The high cost of overexertion injuries

| Jan 21, 2016 | Workplace Injuries |

Louisiana workers and employers may be interested to learn that overexertion was the top type of disabling injury listed in Liberty Mutual’s 2016 Workplace Safety Index. Using 2013 data, the index found that overexertion injuries accounted for about 25 percent of the national cost burden for employers, at more than $15 billion. Same-level falls accounted for more than 16 percent of the injury burden for employers, costing them more than $10 billion. Falls to a lower level were third and cost employers $5.4 billion.

Liberty Mutual’s findings were in line with the U.S. Bureau of Labor Statistics data for 2014, which was released in November 2015. The BLS found that 32 percent of the injuries and illnesses suffered by workers in that year were musculoskeletal disorders. Those who were most at risk were those who worked as nursing assistants, laborers and material movers.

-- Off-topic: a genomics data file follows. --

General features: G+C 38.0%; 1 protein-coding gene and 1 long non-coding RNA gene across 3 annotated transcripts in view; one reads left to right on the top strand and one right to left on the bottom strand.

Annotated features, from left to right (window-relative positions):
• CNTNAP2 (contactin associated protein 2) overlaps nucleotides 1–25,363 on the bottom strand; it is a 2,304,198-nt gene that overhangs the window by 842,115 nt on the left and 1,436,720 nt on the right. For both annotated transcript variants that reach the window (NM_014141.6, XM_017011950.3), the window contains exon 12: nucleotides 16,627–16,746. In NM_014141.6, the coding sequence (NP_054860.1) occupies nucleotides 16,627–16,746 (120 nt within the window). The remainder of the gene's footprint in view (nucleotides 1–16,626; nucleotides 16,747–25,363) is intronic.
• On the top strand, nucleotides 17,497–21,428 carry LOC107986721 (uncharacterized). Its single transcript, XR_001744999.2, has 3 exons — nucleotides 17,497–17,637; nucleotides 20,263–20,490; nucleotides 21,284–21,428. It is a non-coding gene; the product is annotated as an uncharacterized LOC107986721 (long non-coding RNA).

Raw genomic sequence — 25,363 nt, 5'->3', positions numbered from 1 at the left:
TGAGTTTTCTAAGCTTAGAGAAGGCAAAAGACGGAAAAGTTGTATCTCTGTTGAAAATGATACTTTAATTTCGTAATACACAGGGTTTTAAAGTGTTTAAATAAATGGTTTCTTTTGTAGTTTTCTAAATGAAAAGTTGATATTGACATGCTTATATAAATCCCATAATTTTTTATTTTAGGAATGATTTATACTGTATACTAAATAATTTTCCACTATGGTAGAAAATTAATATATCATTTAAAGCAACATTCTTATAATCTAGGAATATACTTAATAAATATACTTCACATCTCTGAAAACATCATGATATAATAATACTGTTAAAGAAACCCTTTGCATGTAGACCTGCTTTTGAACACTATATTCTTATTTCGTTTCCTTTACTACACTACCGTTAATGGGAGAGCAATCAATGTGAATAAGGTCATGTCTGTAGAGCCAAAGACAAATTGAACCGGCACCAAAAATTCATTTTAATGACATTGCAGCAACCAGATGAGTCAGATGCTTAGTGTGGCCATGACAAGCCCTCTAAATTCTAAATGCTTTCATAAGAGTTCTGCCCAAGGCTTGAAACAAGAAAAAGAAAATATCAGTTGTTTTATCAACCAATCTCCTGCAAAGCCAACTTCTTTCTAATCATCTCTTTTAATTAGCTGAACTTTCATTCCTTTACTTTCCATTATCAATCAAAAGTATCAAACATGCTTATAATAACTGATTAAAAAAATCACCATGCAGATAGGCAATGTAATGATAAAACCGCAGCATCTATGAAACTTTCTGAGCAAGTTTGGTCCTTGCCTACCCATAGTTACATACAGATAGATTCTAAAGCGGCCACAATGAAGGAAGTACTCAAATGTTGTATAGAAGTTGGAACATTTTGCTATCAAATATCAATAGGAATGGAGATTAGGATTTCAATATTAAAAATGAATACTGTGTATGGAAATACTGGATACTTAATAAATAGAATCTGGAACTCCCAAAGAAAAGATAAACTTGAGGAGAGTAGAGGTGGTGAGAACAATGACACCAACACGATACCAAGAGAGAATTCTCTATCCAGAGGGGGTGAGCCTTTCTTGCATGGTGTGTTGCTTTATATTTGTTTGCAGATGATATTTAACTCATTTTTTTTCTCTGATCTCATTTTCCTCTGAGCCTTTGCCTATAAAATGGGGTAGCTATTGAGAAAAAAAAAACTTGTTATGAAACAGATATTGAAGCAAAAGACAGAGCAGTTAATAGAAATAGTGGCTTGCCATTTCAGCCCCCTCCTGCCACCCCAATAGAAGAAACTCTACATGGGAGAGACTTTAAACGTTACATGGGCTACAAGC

According to the Workplace Safety Index, the top five injury causes made up 64.8 percent of the cost burden for employers in 2013. The remaining five injury categories accounted for more than 17 percent of the cost burden. In total, the top 10 types of injuries cost employers around $51 billion.

Workplace injuries not only cost the employers money, they can also cause the victims to be unable to work. This can result in financial hardship, especially if they require medical care of hospitalization. Most employers are required to offer workers’ compensation benefits in the event a worker should suffer a serious injury while they are working. If a worker does become injured and the claim is denied or the insurance company does not offer enough to cover all of the damages, an attorney may be of assistance at a subsequent appeals hearing.